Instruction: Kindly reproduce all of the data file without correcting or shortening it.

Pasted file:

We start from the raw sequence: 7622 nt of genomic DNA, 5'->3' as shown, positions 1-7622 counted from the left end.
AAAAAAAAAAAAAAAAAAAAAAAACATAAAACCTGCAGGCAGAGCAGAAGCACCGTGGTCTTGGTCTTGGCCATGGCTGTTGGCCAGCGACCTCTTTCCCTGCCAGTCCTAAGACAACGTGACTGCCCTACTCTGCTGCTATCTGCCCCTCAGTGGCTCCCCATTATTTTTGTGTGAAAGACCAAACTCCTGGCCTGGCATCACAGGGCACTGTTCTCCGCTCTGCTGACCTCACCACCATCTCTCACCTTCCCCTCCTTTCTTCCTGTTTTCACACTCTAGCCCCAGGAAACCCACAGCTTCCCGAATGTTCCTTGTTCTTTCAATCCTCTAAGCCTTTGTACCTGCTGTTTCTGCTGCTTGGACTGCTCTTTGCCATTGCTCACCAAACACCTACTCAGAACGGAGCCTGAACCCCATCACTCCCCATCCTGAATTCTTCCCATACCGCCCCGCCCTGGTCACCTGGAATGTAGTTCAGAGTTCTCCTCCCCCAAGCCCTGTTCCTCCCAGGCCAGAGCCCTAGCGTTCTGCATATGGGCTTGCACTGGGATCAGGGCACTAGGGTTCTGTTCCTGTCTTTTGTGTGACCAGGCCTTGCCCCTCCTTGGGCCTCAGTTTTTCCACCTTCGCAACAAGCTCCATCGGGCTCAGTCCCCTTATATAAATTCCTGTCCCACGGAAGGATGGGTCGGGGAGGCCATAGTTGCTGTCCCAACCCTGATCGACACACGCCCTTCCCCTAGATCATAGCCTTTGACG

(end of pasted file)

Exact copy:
We start from the raw sequence: 7622 nt of genomic DNA, 5'->3' as shown, positions 1-7622 counted from the left end.
AAAAAAAAAAAAAAAAAAAAAAAACATAAAACCTGCAGGCAGAGCAGAAGCACCGTGGTCTTGGTCTTGGCCATGGCTGTTGGCCAGCGACCTCTTTCCCTGCCAGTCCTAAGACAACGTGACTGCCCTACTCTGCTGCTATCTGCCCCTCAGTGGCTCCCCATTATTTTTGTGTGAAAGACCAAACTCCTGGCCTGGCATCACAGGGCACTGTTCTCCGCTCTGCTGACCTCACCACCATCTCTCACCTTCCCCTCCTTTCTTCCTGTTTTCACACTCTAGCCCCAGGAAACCCACAGCTTCCCGAATGTTCCTTGTTCTTTCAATCCTCTAAGCCTTTGTACCTGCTGTTTCTGCTGCTTGGACTGCTCTTTGCCATTGCTCACCAAACACCTACTCAGAACGGAGCCTGAACCCCATCACTCCCCATCCTGAATTCTTCCCATACCGCCCCGCCCTGGTCACCTGGAATGTAGTTCAGAGTTCTCCTCCCCCAAGCCCTGTTCCTCCCAGGCCAGAGCCCTAGCGTTCTGCATATGGGCTTGCACTGGGATCAGGGCACTAGGGTTCTGTTCCTGTCTTTTGTGTGACCAGGCCTTGCCCCTCCTTGGGCCTCAGTTTTTCCACCTTCGCAACAAGCTCCATCGGGCTCAGTCCCCTTATATAAATTCCTGTCCCACGGAAGGATGGGTCGGGGAGGCCATAGTTGCTGTCCCAACCCTGATCGACACACGCCCTTCCCCTAGATCATAGCCTTTGACG